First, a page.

Michael: The guy who lives next door, Michael Berman, he’s been an artist in DC for awhile. He’s friends with a guy named Stevens J. Carter who used to reside at the place where our last practice space was. Whoever moved out of here put a lot of money into the place and before it went on Craigslist, Michael just happened to say to Stevens, do you know any musicians who are looking for a space? And I kinda took it on as an investment just cause it seemed like a place where I could live and work for awhile and perhaps record bands and have bands practice here. So that’s kind of the plan. I also have a gallery, the DC Mini and I was also going to move some of that stuff, or also do it here, since this is so far away from everyone.

Where is DC Mini Gallery?

Michael: 14th Street Heights. Close to Petworth.

What’s going on with DC Mini Gallery? There were shows scheduled there but then they had to get moved or canceled entirely.

Michael: Yeah, we were having shows. We had a lot of things booked. We sort of had a false complaint called in which triggered a response by a lot of the government agencies. As a result, even though we weren’t guilty of anything that we were accused of, it still forced us to kind of go back and sort of reapply for a few permits and it sort of created a snowball of problems that I only recently found my way out of. So now it’s not really a problem of red tape so much as raising money and keeping money in so we can continue.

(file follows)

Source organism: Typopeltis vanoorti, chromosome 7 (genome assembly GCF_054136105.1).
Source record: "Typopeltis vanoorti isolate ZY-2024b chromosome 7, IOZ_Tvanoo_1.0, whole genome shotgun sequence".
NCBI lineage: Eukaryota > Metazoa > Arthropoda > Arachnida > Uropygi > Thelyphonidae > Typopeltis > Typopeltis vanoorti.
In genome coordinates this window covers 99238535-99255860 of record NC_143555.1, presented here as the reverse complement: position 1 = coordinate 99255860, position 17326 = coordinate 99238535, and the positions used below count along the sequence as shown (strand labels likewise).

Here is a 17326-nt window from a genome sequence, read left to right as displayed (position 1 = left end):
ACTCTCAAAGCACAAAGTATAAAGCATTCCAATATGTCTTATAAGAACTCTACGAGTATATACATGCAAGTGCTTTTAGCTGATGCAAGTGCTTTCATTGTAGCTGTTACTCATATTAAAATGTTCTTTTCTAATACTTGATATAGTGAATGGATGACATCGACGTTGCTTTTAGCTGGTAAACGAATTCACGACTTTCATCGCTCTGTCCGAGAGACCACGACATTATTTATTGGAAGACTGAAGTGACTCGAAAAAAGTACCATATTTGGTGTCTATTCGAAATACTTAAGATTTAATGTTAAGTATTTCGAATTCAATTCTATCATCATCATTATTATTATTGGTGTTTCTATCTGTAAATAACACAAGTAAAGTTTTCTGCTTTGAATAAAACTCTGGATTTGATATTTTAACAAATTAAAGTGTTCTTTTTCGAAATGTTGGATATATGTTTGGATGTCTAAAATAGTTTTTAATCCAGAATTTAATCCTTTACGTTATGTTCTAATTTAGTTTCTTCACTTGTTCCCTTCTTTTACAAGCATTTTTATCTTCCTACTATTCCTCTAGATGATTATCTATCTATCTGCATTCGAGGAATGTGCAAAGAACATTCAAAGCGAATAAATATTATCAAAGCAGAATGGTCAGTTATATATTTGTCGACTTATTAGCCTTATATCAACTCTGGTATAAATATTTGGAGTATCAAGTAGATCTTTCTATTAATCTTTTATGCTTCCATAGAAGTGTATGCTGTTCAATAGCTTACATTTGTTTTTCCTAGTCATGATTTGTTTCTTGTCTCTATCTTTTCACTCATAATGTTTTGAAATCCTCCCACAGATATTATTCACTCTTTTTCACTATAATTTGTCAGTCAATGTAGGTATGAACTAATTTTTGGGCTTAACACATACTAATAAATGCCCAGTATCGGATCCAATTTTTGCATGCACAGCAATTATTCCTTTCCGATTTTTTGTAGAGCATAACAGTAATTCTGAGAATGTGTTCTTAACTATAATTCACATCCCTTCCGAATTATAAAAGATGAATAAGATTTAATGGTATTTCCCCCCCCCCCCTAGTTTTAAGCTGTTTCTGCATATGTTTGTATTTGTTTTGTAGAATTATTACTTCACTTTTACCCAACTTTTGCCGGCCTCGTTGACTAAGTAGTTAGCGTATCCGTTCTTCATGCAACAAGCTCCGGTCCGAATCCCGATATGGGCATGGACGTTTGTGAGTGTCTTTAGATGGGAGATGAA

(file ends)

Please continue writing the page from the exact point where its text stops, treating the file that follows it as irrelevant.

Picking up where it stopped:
It sounds then like you’re still holding the shows. Where are you holding them?

We started holding shows at Jackie’s in Silver Spring. We did a couple there but there just wasn’t enough planning or preparation to just move to Silver Spring. Our crowd didn’t really follow the shows and it seemed like it just wasn’t worth doing so I just basically stopped booking shows 'til I have everything with the Mini Gallery straightened out. But we’ve basically recently found out that we can probably, once we get our stuff together, set up and do shows. Just not as many as I’d done before, but some shows, yes. So now, just trying to generate capital. There’s a few renovations I want to make on the space. It’s definitely a DIY space.
- DCist

"Blacking Out with Laughing Man"

The Laughing Man are a Washington DC based trio comprised of Michael Harris (drums), Luke Stewart (bass, saxophone) and Brandon Moses (vocals, guitar). And during the last year they’ve been quietly garnering attention for their artsy, yet uniquely soulful live performances. As you’ll see, there is some debate as to what these guys sound like. Even they will admit that their sonic origins are a bit convoluted. I recently had the chance to talk to the boys about music, the future of the DC Mini Gallery and the challenges of being young black musicians in the hip-hop era. Oh, and their show tonight @ The Black Cat.